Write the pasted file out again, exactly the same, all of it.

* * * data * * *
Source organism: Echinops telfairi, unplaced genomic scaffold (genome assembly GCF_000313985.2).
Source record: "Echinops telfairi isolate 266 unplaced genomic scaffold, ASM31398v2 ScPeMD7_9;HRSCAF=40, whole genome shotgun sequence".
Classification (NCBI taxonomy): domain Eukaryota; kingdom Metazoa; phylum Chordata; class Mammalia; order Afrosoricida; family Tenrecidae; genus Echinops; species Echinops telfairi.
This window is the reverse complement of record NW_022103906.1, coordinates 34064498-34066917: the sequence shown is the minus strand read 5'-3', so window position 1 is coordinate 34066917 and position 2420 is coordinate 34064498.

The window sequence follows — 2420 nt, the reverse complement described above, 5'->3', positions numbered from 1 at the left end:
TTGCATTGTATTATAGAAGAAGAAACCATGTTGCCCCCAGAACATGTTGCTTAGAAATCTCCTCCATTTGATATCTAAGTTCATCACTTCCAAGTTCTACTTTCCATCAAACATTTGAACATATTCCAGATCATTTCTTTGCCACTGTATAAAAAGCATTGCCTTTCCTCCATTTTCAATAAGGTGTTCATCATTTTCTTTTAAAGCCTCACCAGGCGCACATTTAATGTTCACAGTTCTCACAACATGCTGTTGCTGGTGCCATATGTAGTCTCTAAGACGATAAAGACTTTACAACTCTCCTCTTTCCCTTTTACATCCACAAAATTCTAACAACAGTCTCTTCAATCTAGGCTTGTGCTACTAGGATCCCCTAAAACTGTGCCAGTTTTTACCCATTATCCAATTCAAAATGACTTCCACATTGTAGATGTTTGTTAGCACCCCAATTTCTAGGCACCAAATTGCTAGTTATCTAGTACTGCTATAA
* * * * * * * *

Source organism: Echinops telfairi, unplaced genomic scaffold (genome assembly GCF_000313985.2).
Source record: "Echinops telfairi isolate 266 unplaced genomic scaffold, ASM31398v2 ScPeMD7_9;HRSCAF=40, whole genome shotgun sequence".
Classification (NCBI taxonomy): domain Eukaryota; kingdom Metazoa; phylum Chordata; class Mammalia; order Afrosoricida; family Tenrecidae; genus Echinops; species Echinops telfairi.
This window is the reverse complement of record NW_022103906.1, coordinates 34064498-34066917: the sequence shown is the minus strand read 5'-3', so window position 1 is coordinate 34066917 and position 2420 is coordinate 34064498.

The window sequence follows — 2420 nt, the reverse complement described above, 5'->3', positions numbered from 1 at the left end:
TTGCATTGTATTATAGAAGAAGAAACCATGTTGCCCCCAGAACATGTTGCTTAGAAATCTCCTCCATTTGATATCTAAGTTCATCACTTCCAAGTTCTACTTTCCATCAAACATTTGAACATATTCCAGATCATTTCTTTGCCACTGTATAAAAAGCATTGCCTTTCCTCCATTTTCAATAAGGTGTTCATCATTTTCTTTTAAAGCCTCACCAGGCGCACATTTAATGTTCACAGTTCTCACAACATGCTGTTGCTGGTGCCATATGTAGTCTCTAAGACGATAAAGACTTTACAACTCTCCTCTTTCCCTTTTACATCCACAAAATTCTAACAACAGTCTCTTCAATCTAGGCTTGTGCTACTAGGATCCCCTAAAACTGTGCCAGTTTTTACCCATTATCCAATTCAAAATGACTTCCACATTGTAGATGTTTGTTAGCACCCCAATTTCTAGGCACCAAATTGCTAGTTATCTAGTACTGCTATAA